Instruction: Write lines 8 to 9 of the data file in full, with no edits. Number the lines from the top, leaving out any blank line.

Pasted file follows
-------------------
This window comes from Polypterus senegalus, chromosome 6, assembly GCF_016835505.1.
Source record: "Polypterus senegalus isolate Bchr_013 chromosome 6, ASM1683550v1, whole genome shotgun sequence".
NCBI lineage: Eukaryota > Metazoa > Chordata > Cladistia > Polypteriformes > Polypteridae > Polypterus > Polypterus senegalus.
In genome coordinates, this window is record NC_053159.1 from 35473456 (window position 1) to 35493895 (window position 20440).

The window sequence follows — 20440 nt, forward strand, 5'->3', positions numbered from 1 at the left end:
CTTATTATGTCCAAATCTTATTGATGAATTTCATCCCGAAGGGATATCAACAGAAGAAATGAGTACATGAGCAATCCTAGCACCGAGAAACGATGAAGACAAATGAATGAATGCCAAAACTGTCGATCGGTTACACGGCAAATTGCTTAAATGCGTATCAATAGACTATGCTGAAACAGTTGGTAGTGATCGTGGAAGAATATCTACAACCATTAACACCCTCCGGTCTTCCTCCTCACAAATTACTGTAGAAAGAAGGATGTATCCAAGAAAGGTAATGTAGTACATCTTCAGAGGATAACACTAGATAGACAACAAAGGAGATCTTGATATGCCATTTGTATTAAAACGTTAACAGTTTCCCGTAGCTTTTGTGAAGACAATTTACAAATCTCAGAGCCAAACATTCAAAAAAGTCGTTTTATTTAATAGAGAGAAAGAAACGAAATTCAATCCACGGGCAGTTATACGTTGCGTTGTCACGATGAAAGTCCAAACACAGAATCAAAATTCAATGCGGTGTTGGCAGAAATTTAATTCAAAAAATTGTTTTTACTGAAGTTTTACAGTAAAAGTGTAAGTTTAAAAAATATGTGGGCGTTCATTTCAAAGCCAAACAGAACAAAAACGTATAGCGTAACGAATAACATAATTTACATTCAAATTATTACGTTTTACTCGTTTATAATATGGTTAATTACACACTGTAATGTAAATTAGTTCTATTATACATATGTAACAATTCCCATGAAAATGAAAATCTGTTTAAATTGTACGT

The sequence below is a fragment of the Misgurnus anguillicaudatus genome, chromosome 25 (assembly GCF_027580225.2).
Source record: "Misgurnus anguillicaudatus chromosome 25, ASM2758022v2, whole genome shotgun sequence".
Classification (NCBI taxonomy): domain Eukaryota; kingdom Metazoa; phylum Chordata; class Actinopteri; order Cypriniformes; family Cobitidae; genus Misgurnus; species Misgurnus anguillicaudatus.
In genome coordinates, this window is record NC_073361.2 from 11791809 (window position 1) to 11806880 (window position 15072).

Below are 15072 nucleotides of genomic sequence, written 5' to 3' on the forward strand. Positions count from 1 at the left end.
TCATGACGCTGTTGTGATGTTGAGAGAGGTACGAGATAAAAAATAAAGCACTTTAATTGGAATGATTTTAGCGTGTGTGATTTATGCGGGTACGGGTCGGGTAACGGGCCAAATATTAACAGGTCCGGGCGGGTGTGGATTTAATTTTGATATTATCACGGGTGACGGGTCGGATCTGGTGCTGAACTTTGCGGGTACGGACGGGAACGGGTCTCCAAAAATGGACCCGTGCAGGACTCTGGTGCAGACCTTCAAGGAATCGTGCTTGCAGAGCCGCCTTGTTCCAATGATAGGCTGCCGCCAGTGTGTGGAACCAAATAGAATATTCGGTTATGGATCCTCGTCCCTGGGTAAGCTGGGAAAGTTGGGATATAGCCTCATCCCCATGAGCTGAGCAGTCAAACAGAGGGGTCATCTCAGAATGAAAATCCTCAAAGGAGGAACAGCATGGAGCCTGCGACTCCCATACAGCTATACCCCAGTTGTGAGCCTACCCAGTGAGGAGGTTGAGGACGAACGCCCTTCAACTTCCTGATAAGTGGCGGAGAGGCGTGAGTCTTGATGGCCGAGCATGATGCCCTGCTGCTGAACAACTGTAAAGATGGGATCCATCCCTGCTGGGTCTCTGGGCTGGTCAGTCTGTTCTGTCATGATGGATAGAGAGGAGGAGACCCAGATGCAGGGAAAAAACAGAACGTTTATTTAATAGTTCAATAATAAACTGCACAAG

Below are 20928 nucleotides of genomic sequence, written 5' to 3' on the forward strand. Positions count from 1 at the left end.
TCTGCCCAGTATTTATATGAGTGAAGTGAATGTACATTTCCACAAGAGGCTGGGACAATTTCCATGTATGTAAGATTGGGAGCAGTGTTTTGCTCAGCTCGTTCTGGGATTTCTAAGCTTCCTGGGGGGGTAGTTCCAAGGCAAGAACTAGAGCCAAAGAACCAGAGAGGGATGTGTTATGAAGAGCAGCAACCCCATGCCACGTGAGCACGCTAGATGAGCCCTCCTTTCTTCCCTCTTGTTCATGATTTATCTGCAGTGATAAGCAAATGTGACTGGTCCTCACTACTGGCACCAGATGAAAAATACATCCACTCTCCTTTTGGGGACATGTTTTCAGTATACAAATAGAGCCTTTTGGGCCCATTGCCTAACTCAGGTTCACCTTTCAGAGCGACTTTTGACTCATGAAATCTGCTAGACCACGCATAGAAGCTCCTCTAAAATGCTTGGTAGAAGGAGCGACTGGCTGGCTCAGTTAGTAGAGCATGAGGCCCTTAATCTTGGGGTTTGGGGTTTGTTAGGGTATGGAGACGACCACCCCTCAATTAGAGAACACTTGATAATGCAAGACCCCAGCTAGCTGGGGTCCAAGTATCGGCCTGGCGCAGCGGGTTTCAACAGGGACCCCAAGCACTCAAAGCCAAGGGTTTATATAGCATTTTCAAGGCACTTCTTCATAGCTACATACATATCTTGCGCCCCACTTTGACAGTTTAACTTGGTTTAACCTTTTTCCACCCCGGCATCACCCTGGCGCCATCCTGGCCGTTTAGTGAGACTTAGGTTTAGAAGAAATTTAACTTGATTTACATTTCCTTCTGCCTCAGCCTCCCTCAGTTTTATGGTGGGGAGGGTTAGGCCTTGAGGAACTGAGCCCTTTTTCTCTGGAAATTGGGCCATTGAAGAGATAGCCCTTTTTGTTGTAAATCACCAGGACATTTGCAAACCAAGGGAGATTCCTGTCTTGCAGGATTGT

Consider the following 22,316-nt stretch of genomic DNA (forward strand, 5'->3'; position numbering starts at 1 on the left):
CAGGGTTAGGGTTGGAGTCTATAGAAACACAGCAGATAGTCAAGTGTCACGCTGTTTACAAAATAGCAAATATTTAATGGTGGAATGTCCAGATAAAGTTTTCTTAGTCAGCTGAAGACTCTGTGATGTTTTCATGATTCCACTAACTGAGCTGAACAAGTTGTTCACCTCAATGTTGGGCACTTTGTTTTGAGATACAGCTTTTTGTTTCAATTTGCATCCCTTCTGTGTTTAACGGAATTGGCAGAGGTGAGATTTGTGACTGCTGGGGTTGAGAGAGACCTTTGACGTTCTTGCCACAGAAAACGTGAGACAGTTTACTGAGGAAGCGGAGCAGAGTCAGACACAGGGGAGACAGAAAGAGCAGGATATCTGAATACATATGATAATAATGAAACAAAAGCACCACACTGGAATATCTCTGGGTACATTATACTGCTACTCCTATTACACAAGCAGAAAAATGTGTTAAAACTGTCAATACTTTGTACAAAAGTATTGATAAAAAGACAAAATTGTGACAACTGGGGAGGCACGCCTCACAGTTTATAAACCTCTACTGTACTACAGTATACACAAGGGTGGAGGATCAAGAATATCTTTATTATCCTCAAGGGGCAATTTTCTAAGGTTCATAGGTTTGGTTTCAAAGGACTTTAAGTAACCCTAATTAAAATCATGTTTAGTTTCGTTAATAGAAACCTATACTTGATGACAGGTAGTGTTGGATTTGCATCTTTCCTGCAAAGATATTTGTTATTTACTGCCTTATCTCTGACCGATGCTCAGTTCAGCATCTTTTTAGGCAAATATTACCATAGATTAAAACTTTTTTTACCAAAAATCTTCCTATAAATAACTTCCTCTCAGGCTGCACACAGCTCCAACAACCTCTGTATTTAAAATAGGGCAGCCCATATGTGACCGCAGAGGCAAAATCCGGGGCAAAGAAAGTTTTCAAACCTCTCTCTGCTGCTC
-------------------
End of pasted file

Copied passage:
Source record: "Misgurnus anguillicaudatus chromosome 25, ASM2758022v2, whole genome shotgun sequence".
Classification (NCBI taxonomy): domain Eukaryota; kingdom Metazoa; phylum Chordata; class Actinopteri; order Cypriniformes; family Cobitidae; genus Misgurnus; species Misgurnus anguillicaudatus.